Author: Alicia Carl
As your children become more familiar with financial concepts and the use of money, it’s wise to educate them on investing and the know-how that can put them on the path to financial security.
You can do this by regularly involving your children in discussions about money, or periodic household financial reviews.
Below are steps to follow if you want to set your children up for future success:
Open an Investment Account For Your Child
The first step in getting your children started is opening an investment account in their names. There are several account options for children of different ages, each with its unique perks. Here’s an overview of your options:
Custodial Trust Account
A custodial trust account, which is also called the UTMA or UGMA trust account, is opened by an adult on behalf of a child. The adult will serve as the account custodian until the child reaches a certain age, usually 18-25years.
The custodian can invest in some assets, such as bonds, stocks, and index funds. Custodial trust accounts are funded by the after-tax income.
Custodial Roth IRA
Children with a paid part-time job can qualify for a custodial Roth IRA. The Roth IRA account is a good option for managing retirement savings. The adult who opens the account handles the money until the child reaches a certain age, usually 18 and 21 in some states.
Earnings in this account are tax exempt if they withdraw after 59 ½. However, as deposits are funded with after-tax money, they can be withdrawn penalty-free to cover miscellaneous expenses and qualified educational bills.
529 Education Savings Plan
The 529 tax-advantaged plan is an account that allows you to save for your child’s future education. Unlike other tax-advantaged saving accounts, your child’s 529 account has no income limits for contributions.
With this type of savings, your money grows tax-free, and withdrawals are also tax-free provided that you intend to spend it on qualified tuition expenses. You may also be eligible for tax reductions on deposits depending on your state of residence.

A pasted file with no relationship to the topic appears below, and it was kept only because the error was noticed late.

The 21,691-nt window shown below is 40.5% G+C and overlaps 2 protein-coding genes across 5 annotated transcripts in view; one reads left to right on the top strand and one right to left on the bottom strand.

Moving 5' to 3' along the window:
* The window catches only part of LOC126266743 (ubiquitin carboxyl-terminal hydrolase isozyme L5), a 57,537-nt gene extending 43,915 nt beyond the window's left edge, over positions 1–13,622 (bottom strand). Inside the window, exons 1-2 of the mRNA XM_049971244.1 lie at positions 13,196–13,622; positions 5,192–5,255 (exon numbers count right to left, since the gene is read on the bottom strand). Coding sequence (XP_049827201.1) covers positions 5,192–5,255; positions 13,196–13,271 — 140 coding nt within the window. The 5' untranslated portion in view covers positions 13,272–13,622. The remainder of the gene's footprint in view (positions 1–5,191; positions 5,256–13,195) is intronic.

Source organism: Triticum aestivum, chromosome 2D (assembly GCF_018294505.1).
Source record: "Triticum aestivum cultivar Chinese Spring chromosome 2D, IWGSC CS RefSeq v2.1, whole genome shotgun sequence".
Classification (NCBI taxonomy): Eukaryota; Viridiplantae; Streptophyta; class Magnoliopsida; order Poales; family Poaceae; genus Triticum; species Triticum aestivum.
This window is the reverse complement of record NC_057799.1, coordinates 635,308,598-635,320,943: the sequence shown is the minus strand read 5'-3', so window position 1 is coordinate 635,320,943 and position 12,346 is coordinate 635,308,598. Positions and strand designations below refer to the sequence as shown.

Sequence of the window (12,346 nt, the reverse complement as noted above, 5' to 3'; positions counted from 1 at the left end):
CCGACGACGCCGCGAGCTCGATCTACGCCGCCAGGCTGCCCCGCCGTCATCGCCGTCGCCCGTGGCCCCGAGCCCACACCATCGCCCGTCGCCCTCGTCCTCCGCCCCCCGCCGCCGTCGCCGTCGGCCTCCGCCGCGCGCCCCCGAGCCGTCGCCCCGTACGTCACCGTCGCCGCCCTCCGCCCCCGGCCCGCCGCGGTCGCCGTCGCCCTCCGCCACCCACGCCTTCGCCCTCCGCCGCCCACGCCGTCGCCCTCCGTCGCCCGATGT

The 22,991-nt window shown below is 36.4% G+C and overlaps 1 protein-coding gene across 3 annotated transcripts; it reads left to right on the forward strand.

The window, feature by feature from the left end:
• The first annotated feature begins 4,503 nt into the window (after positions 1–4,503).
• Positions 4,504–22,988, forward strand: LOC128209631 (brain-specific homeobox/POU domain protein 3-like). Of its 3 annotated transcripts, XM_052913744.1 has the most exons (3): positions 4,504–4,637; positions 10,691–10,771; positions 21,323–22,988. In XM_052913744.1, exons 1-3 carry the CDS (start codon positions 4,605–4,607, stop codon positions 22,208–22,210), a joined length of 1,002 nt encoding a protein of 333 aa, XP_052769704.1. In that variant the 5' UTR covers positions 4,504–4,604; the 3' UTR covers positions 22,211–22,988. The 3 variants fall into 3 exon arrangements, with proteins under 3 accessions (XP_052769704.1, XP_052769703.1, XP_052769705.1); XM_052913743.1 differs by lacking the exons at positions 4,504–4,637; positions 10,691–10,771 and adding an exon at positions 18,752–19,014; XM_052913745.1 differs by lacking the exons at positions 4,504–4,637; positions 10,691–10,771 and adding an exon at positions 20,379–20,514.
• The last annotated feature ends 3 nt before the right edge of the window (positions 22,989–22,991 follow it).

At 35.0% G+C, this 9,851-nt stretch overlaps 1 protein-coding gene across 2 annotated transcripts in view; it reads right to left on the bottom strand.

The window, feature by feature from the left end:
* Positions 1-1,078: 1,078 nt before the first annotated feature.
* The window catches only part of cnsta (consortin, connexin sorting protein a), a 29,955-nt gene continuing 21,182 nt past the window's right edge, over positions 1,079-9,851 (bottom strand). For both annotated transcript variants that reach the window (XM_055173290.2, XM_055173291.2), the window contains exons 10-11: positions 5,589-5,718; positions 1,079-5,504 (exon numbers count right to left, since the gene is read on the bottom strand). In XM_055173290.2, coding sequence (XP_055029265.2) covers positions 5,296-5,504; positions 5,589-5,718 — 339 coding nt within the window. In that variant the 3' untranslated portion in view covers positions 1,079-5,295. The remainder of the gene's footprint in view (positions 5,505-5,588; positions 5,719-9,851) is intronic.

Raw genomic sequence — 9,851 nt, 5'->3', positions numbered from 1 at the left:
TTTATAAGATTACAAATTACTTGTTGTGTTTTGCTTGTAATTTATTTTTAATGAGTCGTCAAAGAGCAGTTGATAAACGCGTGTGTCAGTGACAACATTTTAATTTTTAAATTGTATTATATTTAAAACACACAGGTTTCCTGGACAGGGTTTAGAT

Some brokers permit children to set up a brokerage account, giving them full autonomy over their money, earnings, and investment decisions.
Equipped with fractional shares, your child can begin investing with as little as a Dollar. However, brokerage accounts are taxable, so they must pay taxes on any capital gain or income held.
Teach your Child The Basics of Investing
Once children develop an understanding of money management, it’s a sign to teach them more about investment.
To begin, introduce the basics of investing. Explain the concepts of stocks, bonds, and other investment options.
Unlike a savings account, stocks are variable return, variable risk investments. You can further explain the risk involved (stock value can rise and crash) – depending on the profitability and growth of the company.
Gifting stocks is another method you can use to aid their learning. Some brokers allow you to gift fractional shares to your children. Allowing your children to make independent decisions might be helpful because they gain experience and learn from mistakes along their financial journey.
Begin With Saving and How to Handle Money
Before you start investing with your kids, it’s best to tackle the basic financial concepts like spending and saving.
Create a simple budget, and explain its role and importance in every financial plan. Once you scale budgeting and spending, you can proceed to more in-depth concepts.
Let your Child Invest
Eventually, you would want your child to buy their stocks and gain firsthand experience with would investing. By the time they have enough funds to invest, they would have reached minimum age – but with your guidance, not supervision.
Instead of putting it all into bonds or stocks, we advise that they invest one-third in each and store a third in savings. It will enable your child to compare the nature and returns of different types of investments.
If your child cannot afford to partake in this learning process, you can either:
a. Personally fund a small brokerage account for your child to invest in
b. Create a model portfolio of bonds and stocks that your child wishes to buy in the future.
However, using the model where no real funds are at stake will require you to find innovative ways to entertain your child’s interests.
The earlier you introduce your kids to investing, the earlier they begin developing proper financial habits and building wealth over time. The experience of growing their investments, plus losing and gaining money will be invaluable as they mature into adults.